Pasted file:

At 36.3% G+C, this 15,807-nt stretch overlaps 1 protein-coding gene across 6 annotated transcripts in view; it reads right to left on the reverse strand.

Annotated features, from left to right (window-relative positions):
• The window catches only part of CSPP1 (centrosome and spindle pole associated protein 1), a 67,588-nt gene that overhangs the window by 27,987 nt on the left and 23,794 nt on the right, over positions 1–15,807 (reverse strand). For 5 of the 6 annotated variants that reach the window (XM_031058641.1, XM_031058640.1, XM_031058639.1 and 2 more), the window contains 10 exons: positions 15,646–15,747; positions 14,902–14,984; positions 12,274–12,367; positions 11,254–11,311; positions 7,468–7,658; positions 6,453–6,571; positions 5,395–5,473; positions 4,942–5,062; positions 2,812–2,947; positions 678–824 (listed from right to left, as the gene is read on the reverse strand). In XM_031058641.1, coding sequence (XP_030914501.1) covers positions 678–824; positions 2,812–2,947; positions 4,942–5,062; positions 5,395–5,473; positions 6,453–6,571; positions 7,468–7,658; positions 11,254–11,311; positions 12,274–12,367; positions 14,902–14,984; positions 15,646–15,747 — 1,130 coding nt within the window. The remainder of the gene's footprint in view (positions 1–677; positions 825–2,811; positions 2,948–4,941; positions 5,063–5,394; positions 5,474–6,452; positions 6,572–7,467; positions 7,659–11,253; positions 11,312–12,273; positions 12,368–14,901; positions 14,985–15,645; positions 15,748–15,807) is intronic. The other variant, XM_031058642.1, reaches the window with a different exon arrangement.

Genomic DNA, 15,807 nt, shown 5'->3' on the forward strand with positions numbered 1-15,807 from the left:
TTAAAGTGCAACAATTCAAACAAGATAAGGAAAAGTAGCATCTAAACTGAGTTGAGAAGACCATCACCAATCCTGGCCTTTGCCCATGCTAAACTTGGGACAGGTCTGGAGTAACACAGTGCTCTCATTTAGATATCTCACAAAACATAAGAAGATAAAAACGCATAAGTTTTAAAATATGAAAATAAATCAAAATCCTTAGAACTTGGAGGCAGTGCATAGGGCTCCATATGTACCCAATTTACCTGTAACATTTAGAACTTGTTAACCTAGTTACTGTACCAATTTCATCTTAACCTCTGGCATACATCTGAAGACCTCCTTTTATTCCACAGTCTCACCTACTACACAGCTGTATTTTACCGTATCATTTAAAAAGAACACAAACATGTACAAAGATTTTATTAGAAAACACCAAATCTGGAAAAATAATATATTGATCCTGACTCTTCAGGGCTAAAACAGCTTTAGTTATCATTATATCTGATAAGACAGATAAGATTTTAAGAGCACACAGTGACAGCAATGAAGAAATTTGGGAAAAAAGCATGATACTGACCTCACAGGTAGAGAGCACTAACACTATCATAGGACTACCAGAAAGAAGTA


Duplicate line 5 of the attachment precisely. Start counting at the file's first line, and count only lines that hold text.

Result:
TTAAAGTGCAACAATTCAAACAAGATAAGGAAAAGTAGCATCTAAACTGAGTTGAGAAGACCATCACCAATCCTGGCCTTTGCCCATGCTAAACTTGGGACAGGTCTGGAGTAACACAGTGCTCTCATTTAGATATCTCACAAAACATAAGAAGATAAAAACGCATAAGTTTTAAAATATGAAAATAAATCAAAATCCTTAGAACTTGGAGGCAGTGCATAGGGCTCCATATGTACCCAATTTACCTGTAACATTTAGAACTTGTTAACCTAGTTACTGTACCAATTTCATCTTAACCTCTGGCATACATCTGAAGACCTCCTTTTATTCCACAGTCTCACCTACTACACAGCTGTATTTTACCGTATCATTTAAAAAGAACACAAACATGTACAAAGATTTTATTAGAAAACACCAAATCTGGAAAAATAATATATTGATCCTGACTCTTCAGGGCTAAAACAGCTTTAGTTATCATTATATCTGATAAGACAGATAAGATTTTAAGAGCACACAGTGACAGCAATGAAGAAATTTGGGAAAAAAGCATGATACTGACCTCACAGGTAGAGAGCACTAACACTATCATAGGACTACCAGAAAGAAGTA